Narrow Aortic Arch: Beatrice’s Story
Beatrice was diagnosed with congenital heart disease at her mum, Joanne’s, 20 week scan. She had surgery to repair a narrow aortic arch, close a VSD and shut her PDA duct. Joanne tells their story:
20 Week Scan
‘Our journey begins at the 20 week scan, when our Little Beatrice was diagnosed with Hypoplastic Left Heart Syndrome.
Nearly a week later, we went to Chester Hospital. The Consultant needed to scan to confirm the diagnosis given previously. He couldn’t confirm either way and referred us onto Alder Hey where they had better scanners and more expertise. At the same time, they raised some concerns about a possible blockage in Beatrice’s bowel (small bowel atresia). This would also need to be investigated at Alder Hey.
We were referred to Alder Hey Children’s Hospital, where a second scan confirmed the initial diagnosis was correct.
The consultants were undecided and so we had to play the waiting game to see how her heart developed over the next six weeks. The doctor explained the possibilities and diagnosis so far, but said we needed to wait and see. Nothing was mentioned regarding the bowel, their focus was on her heart.
At our next scan they told us her heart had in fact grown and was repairing itself .It was definitely not Hypoplastic Left Heart Syndrome, but she would need a Bi Ventricular repair as the left side of her heart was still slender.Six weeks later, we were back in the scan room. Again, we were scared but full of hope that our little girl was performing miracles. Her heart had again grown and was no longer slender on the left side. The consultant could not confirm what the outcome would be, but said she would need open heart surgery within five days of being born.
It was at this final scan that we talked about the possibility of Beatrice needing surgery on her bowel. We felt very scared at the prospect of Beatrice potentially needing two operations. However, we would fight every step of the way together, all three of us.
Little Beatrice was born in October 2016 weighing 7lbs 9ozs at Liverpool Women’s Hospital. She was taken to Alder Hey three days later for the final scan and diagnosis. They confirmed there seemed to be no bowel blockage. Beatrice would not require surgery for this; it was such a relief and some really positive news.Beatrice had extensive scans and echos; it turned out she performed a miracle. Her heart was normal size on both the left and the right sides. However, she did have a narrow aortic arch, a large VSD and a huge PDA duct. The consultants could not believe that her heart had repaired itself.
They monitored Beatrice daily for the next week. Gradually, over the next eight days in Alder Hey, they stopped the prostin drugs to see how she coped. She coped amazingly well.
We went home with no operations needed but they told us to keep an eye on her. She still had the narrow aortic arch, the large VSD and the large PDA duct. At an outpatient appointment all was looking good.
Unfortunately, six days later Beatrice turned blue. We rushed her to our local hospital, where they told us she was in early heart failure. Her lungs were starting to fill with fluid.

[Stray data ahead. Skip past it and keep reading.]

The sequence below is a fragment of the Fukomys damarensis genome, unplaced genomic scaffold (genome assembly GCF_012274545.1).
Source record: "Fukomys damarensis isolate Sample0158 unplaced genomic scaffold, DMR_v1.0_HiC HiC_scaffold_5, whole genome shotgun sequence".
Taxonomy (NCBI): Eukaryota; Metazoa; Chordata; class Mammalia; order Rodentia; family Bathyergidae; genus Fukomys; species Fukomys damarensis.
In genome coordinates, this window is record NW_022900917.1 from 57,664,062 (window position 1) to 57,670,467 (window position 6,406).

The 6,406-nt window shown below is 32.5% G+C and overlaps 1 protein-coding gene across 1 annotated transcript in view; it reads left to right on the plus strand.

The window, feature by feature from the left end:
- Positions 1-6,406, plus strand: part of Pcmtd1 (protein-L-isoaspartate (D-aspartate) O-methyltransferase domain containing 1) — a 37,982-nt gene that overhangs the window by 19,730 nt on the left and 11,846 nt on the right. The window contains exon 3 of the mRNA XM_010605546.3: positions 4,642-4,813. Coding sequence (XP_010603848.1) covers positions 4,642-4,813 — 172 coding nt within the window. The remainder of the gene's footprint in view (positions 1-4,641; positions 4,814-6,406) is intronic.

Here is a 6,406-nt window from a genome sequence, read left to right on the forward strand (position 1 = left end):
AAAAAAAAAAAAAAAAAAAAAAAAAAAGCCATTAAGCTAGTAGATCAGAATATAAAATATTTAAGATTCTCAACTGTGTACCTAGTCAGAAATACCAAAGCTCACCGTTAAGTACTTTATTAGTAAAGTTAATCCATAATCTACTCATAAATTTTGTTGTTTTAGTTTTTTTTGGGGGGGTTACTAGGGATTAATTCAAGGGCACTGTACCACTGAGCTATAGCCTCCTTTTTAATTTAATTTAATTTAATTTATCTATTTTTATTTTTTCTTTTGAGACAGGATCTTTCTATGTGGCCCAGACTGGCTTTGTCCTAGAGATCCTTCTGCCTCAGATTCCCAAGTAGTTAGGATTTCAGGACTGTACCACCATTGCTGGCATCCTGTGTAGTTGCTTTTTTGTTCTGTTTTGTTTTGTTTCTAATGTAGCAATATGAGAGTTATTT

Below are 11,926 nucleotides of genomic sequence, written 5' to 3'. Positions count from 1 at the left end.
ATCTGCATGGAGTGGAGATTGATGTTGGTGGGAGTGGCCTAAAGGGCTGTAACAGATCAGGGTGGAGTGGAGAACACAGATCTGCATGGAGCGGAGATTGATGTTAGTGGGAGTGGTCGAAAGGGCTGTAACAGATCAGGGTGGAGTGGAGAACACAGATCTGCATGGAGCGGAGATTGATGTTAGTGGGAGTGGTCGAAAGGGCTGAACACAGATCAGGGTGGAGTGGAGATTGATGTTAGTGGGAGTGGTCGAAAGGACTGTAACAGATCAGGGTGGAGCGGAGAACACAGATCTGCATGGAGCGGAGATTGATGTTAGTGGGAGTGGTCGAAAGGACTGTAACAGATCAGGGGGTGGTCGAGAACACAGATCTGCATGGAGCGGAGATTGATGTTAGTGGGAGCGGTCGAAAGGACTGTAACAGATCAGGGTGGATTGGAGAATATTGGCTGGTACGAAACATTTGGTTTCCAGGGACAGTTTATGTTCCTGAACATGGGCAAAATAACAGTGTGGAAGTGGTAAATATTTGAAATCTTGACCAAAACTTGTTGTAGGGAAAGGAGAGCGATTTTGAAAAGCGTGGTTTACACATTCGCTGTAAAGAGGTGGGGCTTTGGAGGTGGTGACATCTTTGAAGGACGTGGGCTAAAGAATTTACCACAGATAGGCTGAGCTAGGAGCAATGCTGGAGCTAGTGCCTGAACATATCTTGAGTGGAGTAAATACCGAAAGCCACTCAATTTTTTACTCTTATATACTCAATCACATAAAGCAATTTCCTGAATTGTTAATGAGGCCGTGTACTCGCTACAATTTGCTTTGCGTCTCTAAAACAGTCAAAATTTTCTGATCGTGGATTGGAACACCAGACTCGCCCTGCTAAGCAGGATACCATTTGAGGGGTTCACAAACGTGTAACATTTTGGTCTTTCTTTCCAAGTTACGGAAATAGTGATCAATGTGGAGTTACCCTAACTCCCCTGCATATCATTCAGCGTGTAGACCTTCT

Our world was crashing in around us because we thought she was doing well.
Beatrice was admitted, put on diuretics and she soon improved. After numerous daily scans, they decided Beatrice needed open heart surgery to repair the narrow Aortic Arch, close the VSD and to shut the PDA duct.Unfortunately, she developed NEC (Necrotizing Enterocolitis). This is a breakdown of the internal lining to the stomach and bowel. They wouldn’t operate until she no longer showed any symptoms.
Open Heart Surgery
On the day of the operation, Beatrice went down at 08:30am and we set about waiting until it was over. When we went to ICU, nothing can prepare you for what you see. But, it is all there for a reason; the drugs and tubes are all only there for a very short time.
The doctors and nurses in critical care were and are amazing. One by one they removed all the tubes and drugs.
Three days after the operation she was back on the HDU ward, where we had been living for the last month.
Little Beatrice carried on doing amazingly well. All scans showed the operation had been a success. She was now fixed, with no more heart problems and she could lead a normal life.
We left Ader Hey on the 21st November, six days after little Beatrice had undergone lifesaving open heart surgery.
We are permanently in debt to all the staff at Alder Hey Children’s Hospital for giving us our daughter. The consultants remembered Beatrice for her crazy hair, sock-ons and neonatal baby grows! They also remarked many times how strong she was. They thought she would be a cyclist one day…..Beatrice was always cycling her legs!
Every time we go back for a checkup we pop in to the ward to see the staff. They all like to see how little Beatrice is doing. The nurses, cafe staff, cleaners and everyone we came across became our extended family. They do an amazing job. Nothing is too much trouble for them and they make the stay there as enjoyable as it can be. They lift your spirits when your world is a very scary place.
We will never be able to thank them enough for saving our little girl’s life.’
Find out more about different types on congenital heart defects here.
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